More than a year ago I asked in Crikey why can’t we cope with Christianity in politics:
Sixty eight per cent of Australians call themselves Christians, according to the last census. Sixty eight per cent of 20 million people is a lot…
US political commentators claim “values voters” were behind the re-election of George W Bush. Dismissing all these people as fundamentalists or evangelicals is wrong. Their Australian counterparts mightn’t even believe in God – but instead send their kids to church schools because they believe the teaching and discipline are better…
These sorts of people don’t care much for gay rights. They don’t hate gays. What they do hate, however, are politicians who tell them that they’re rednecks. The politicians are noticing. It’s time the rest of us did.
Tony Abbott is a bright bloke. It’s why so much is made of the moments when he decides to hit the heights of hyperbole.
Last night he had an important message. Launching a book on the Catholic poet and political James McAuley, Abbott defended the right of politicians with religious conviction to have a voice in ethical debates :
“It is the argument that counts, not the fact that the church is putting it,” he said:
It’s no accident that the chief features of the modern polity — freedom under the law, welfare systems for people struggling to cope, impartial public administration and so on — all developed first and most fully in societies under strong Christian influence. The West’s modern version of human rights is almost inconceivable without the insights of Erasmus, Thomas More and the other Catholic humanists.
Those concerned about religion in politics should also pose the alternative question: what might a polity without any Christian inspiration look like? This is not to say that explicitly Christian values should dominate public life, let alone that the best politicians are self-consciously Christian. Political debate should turn on human values, not religious teaching. It’s just that, in this sense at least, the keep-religion-out-of-politics brigade and the church are in furious agreement…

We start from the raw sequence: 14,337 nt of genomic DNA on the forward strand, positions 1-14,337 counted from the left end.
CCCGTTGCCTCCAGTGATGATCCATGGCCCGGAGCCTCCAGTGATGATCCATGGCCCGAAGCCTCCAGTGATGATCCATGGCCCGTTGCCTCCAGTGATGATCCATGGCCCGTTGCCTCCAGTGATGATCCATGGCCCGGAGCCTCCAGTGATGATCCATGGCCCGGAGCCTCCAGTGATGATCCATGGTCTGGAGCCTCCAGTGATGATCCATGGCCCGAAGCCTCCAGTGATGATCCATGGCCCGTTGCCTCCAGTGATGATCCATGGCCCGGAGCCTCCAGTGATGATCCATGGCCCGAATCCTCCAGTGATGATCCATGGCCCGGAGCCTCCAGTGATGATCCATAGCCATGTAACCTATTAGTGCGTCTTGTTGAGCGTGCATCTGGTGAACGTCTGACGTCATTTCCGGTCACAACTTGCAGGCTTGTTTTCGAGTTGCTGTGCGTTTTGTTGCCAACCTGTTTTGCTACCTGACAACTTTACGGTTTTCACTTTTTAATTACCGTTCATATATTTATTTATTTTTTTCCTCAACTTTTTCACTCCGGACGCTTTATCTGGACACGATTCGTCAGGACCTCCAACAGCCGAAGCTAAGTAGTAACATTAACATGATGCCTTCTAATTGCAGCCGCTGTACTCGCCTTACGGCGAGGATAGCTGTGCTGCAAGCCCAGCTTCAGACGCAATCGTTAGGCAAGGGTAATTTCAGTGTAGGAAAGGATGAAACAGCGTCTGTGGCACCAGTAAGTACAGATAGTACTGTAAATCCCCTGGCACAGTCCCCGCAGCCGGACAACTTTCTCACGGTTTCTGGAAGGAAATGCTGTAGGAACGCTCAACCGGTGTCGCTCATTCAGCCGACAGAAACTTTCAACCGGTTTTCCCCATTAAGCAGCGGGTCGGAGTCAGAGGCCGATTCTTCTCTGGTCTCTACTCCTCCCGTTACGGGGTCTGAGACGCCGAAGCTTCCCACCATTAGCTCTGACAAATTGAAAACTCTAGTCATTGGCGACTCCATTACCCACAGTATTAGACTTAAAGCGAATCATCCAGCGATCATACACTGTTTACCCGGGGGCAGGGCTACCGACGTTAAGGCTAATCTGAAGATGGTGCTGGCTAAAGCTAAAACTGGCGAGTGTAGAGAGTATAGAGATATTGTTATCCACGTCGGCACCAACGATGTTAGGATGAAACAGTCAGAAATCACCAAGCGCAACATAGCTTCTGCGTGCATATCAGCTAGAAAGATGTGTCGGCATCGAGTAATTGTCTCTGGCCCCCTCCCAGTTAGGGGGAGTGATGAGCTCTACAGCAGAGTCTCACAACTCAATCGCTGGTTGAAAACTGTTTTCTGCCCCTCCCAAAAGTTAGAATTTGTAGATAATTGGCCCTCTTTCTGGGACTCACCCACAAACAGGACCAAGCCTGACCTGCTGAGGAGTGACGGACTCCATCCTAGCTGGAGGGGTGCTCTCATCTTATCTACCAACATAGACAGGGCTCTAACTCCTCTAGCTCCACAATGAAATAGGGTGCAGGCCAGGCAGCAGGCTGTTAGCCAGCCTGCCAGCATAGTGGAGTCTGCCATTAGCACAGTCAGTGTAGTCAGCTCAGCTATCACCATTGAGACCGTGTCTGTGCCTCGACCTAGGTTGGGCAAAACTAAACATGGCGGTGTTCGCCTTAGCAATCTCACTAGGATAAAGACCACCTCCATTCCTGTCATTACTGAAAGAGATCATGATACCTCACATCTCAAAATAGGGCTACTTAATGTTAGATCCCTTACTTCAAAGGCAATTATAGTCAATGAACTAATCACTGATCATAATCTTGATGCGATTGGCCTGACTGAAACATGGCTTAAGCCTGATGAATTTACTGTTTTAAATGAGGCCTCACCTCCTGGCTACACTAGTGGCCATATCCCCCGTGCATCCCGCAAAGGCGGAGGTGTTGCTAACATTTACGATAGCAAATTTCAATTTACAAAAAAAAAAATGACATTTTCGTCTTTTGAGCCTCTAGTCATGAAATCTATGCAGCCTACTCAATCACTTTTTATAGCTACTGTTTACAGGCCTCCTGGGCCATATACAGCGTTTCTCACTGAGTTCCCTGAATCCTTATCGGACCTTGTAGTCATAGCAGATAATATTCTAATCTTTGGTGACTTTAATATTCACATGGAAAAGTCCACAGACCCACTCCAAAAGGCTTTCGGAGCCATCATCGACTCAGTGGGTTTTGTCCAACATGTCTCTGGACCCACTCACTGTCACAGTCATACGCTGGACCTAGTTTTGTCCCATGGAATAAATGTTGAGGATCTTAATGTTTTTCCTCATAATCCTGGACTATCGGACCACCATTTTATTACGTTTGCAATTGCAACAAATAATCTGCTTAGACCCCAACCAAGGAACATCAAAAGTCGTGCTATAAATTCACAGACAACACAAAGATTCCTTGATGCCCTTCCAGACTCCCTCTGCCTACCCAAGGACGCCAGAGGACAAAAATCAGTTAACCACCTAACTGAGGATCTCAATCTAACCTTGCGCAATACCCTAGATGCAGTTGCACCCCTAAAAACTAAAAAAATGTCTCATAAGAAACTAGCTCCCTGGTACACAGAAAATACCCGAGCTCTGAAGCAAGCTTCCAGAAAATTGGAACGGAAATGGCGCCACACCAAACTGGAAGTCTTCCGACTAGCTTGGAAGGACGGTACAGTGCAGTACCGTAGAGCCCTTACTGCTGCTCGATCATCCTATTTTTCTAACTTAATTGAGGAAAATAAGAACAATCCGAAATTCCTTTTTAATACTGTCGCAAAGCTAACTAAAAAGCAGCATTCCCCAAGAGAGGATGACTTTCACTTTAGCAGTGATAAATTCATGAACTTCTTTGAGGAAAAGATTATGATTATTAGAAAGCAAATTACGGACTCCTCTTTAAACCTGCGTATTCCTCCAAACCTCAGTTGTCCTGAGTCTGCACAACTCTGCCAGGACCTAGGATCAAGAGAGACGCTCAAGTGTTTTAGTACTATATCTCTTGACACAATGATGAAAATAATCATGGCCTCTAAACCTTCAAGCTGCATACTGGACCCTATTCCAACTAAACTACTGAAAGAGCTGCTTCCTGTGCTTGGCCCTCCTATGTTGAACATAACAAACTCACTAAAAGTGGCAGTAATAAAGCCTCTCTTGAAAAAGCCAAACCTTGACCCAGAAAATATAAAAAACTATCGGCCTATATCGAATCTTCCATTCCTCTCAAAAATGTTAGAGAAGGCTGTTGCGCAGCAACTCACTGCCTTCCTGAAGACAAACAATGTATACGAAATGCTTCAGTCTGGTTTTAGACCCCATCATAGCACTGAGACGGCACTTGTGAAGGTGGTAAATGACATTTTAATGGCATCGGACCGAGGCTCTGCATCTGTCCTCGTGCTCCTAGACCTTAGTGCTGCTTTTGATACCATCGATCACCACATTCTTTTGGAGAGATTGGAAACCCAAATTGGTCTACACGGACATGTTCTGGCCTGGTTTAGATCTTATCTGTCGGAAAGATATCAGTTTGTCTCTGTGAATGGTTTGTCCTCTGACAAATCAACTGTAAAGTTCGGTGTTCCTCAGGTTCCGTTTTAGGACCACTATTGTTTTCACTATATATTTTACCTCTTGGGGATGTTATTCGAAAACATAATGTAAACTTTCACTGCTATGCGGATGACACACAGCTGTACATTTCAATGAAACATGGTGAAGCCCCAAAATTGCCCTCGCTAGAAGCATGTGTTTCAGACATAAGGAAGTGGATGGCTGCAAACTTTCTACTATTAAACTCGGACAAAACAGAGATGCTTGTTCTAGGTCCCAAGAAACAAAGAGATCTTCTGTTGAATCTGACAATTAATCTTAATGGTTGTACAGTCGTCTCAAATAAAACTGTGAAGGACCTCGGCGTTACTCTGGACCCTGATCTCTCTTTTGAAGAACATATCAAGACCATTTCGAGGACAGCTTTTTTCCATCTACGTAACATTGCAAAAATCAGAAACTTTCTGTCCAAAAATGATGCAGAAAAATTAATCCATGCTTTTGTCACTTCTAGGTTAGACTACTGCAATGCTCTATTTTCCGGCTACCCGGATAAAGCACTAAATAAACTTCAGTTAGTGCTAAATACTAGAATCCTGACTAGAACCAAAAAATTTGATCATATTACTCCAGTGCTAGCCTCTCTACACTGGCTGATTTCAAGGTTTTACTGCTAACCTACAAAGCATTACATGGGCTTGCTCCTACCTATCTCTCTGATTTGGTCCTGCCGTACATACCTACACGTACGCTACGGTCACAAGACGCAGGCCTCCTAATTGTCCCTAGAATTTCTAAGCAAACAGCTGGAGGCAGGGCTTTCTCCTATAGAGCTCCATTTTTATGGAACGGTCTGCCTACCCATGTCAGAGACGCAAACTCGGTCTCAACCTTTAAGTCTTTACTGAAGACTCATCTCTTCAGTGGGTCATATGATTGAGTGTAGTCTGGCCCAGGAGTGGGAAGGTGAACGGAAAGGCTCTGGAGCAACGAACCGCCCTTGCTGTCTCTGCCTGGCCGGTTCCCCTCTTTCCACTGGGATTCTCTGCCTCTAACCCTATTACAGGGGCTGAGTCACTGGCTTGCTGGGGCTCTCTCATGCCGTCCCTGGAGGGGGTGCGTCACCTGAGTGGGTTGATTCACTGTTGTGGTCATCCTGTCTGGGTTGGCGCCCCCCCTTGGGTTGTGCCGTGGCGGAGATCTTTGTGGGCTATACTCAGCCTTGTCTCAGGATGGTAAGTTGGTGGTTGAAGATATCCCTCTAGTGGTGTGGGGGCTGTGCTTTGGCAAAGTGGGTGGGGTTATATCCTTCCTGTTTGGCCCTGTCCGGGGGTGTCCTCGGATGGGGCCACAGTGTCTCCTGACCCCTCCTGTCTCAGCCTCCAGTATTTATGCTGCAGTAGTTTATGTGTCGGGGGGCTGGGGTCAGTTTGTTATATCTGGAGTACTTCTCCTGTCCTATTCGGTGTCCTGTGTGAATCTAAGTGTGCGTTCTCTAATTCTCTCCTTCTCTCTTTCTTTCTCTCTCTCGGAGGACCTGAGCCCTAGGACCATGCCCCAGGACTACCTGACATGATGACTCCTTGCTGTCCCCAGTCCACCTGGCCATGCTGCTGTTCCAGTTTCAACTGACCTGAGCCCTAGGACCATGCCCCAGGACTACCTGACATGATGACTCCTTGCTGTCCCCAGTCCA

Rather than worry obsessively about the “religious Right”, commentators may more often pause to consider whether business ethics, family life or personal motivation is likely to be improved in a society with less Christian consciousness. They should ponder the loss of Kevin Rudd and Tim Costello, as well as that of Brian Harradine and George Pell, before seeking to exclude religious believers from our public space.
Abbott talking about a fundamental of democracy – a fundamental that all too often now seems missing from public discourse even as we are told to be tolerant of wiccans and those weak minds who hand their cash over to new age practitioners.
Phillip Adams is talking religion and politics today, too. Interestingly, he has a very similar message:
While all for the separation of church and state, I’ve never opposed people of faith using their beliefs as a basis for their political activities. How could they not?
Adams says we can’t leave religion to the right. He points to Kevin Rudd – and jokes “Jesuits and nuns are about all that’s left of the Left in Australia”.
But it’s not even a matter of left and right. It’s a matter of the beliefs that inspire 68 per cent of the Australian population – beliefs, as Abbott says, have shaped our laws and institutions. Which makes it a matter of democracy.